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ORBIS World Sight Day 2015 


8 October, 2015


Orbis uses World Sight Day 2015 to correct common misconceptions about presbyopia


To raise awareness of global blindness issues, Orbis has joined over 100 other international sight-saving organizations in supporting the World Health Organization (WHO) in designating the second Thursday of each October as “World Sight Day”(WSD). As a truly global sight-saving pioneer, Orbis has today urged Hongkongers to pay extra-close attention to eyecare issues at its 2015 WSD campaign awards ceremony at The ONE shopping mall in Tsim Sha Tsui.


As people enter middle age, their vision often begins to blur – a symptom of presbyopia, a condition associated with aging that few middle-aged people manage to escape. Remarkably, misconceptions regarding this most common of visual complaints remain rife. To this end, Orbis has used its WSD campaign for 2015 to invite Dr. Dexter Leung, President of the Hong Kong Ophthalmological Society, to raise awareness of both presbyopia and eye care issues as a whole.


In general, presbyopia’s symptoms begin to develop at around age 40 when our eyes’ lenses begin to lose elasticity and it becomes difficult for us to adjust our focus on close objects. Many people subsequently refuse to accept that their resultant blurring of vision might be an early warning sign of presbyopia. As myopia may offset some degrees of presbyopia, the belief that presbyopia and myopia are mutually exclusive remains quite common.


Recent years have seen many of us become increasingly addicted to our smart phones. Overuse of such electronic devices not only accelerates presbyopia’s development, but also makes its symptoms more apparent. “While frequent heavy use of smart phones may not directly cause presbyopia, it will intensify its symptoms or even cause such symptoms to reveal themselves earlier. Youngsters are also addicted to smart phones but tend not to develop symptoms of presbyopia because their eyes are still too young to start degenerating. Once one starts developing the symptoms of presbyopia, it will soon become difficult to view one’s phone. Our growing reliance on mobile technologies mean that such devices are now having a far bigger impact on our lives,” Dr. Leung explained.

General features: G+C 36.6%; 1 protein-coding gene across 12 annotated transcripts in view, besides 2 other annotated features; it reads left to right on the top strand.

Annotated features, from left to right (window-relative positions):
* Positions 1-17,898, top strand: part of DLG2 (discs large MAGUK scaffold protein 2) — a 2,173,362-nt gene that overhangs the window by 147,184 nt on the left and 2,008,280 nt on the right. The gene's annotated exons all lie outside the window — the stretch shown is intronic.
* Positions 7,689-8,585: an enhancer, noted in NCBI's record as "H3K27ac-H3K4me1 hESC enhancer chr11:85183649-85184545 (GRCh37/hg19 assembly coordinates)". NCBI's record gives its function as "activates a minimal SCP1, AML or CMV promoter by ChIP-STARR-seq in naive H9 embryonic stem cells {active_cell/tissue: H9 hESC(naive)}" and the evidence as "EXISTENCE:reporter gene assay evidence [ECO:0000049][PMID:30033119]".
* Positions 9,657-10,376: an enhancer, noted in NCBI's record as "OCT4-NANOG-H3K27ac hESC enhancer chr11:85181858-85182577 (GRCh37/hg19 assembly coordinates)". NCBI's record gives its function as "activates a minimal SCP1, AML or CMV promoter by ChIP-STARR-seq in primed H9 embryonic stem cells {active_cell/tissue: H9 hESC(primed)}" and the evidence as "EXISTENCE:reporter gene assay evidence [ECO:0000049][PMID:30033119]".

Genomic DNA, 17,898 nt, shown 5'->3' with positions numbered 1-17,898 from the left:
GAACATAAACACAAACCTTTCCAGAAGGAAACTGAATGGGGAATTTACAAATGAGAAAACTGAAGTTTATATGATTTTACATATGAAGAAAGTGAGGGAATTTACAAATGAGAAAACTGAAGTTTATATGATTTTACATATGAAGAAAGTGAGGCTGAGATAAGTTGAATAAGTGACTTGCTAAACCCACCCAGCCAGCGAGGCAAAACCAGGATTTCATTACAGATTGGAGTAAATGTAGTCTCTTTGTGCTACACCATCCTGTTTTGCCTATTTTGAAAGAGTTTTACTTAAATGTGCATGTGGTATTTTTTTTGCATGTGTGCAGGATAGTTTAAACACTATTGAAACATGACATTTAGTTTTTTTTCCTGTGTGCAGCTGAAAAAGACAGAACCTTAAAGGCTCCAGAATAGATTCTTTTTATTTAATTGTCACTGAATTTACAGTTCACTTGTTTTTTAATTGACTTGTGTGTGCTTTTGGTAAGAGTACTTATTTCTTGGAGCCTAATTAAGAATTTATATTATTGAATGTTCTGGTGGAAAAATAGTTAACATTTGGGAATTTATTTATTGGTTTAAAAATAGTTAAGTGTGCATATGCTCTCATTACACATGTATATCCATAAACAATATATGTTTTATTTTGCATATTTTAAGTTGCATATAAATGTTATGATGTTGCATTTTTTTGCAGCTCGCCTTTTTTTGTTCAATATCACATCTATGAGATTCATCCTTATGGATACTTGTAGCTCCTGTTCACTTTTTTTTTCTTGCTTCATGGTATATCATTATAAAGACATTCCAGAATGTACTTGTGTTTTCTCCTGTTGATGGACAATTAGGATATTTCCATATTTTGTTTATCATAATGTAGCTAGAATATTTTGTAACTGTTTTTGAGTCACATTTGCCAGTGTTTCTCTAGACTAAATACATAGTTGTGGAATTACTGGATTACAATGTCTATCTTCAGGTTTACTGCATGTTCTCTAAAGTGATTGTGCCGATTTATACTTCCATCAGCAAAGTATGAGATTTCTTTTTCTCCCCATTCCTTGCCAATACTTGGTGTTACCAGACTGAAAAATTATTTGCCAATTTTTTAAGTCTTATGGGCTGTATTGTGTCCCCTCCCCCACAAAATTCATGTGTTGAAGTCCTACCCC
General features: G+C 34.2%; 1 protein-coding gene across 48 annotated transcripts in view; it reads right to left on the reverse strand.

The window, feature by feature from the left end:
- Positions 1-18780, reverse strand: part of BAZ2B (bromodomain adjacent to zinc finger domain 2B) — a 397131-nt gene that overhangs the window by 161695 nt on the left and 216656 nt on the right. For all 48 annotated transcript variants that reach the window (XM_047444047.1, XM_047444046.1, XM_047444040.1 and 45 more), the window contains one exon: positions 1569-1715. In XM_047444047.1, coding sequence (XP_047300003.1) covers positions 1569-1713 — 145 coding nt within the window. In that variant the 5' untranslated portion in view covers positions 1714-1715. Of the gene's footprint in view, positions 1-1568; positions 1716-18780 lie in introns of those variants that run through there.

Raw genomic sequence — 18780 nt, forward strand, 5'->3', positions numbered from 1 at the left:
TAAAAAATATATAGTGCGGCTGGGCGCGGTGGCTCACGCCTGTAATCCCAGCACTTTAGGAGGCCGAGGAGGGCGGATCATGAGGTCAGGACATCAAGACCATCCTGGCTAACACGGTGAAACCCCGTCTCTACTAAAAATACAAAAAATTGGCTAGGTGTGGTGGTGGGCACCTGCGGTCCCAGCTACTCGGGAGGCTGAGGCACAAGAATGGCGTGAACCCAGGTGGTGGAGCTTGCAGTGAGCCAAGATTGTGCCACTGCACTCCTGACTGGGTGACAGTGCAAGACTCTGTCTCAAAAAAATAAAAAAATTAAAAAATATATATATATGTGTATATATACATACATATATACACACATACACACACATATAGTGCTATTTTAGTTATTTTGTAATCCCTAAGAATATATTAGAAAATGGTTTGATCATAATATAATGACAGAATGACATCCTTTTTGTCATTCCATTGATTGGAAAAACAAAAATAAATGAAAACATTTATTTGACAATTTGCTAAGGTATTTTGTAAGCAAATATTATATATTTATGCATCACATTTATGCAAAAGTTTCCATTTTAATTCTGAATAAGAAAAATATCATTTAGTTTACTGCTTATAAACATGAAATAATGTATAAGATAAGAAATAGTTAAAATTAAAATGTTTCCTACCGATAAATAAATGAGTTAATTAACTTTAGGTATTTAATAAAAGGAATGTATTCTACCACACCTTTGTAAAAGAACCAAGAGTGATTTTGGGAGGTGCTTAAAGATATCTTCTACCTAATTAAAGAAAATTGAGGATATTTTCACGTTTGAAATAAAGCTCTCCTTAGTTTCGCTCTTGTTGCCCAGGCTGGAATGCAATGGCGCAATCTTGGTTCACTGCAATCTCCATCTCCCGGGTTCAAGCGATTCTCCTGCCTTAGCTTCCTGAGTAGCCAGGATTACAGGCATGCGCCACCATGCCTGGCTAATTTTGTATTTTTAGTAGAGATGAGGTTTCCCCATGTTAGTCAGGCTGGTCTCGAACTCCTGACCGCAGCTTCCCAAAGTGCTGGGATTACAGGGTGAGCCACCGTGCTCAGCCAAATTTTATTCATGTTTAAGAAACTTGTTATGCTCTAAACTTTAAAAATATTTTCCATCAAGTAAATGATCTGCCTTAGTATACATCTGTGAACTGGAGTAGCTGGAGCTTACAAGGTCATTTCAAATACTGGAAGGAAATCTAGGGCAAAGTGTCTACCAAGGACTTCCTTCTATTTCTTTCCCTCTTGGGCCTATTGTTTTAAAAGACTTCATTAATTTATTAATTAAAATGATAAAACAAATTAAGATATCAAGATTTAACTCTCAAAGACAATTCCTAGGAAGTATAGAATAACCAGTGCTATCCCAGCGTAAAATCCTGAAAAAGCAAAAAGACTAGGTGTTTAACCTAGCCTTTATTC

For this its 12th WSD campaign, Orbis has posed the question “Can you afford to save someone’s eyesight?” as its theme. The ultimate aim is to remind Hongkongers just how precious their vision is and also encourage them to make a donation to subsidize Orbis’s worldwide sight-saving mission. Since the campaign’s launch in June, some 310 companies and schools, together with 2,830 individuals, have raised over HK$4.8 million for Orbis. “I am delighted to learn that WSD 2015 continues to consolidate donations to Orbis across society as a whole. On behalf of my colleagues, I would like to express my heartfelt gratitude to the many participating organizations and individuals who have loaned their support. Your compassion is enabling our sight saving volunteers to conduct still more eye surgeries that are benefitting still more needy people. In most Third World countries, access to quality eye care remains a luxury that only the very rich can afford. As a result, the disadvantaged are left to go blind. In continuing to support Orbis’ sight-saving initiatives, you will enable the launching of long-term sight-saving programs where the need is greatest,” said Mary Lau, Development Director of Orbis China and Hong Kong.


For details please visit: hkg.orbis.org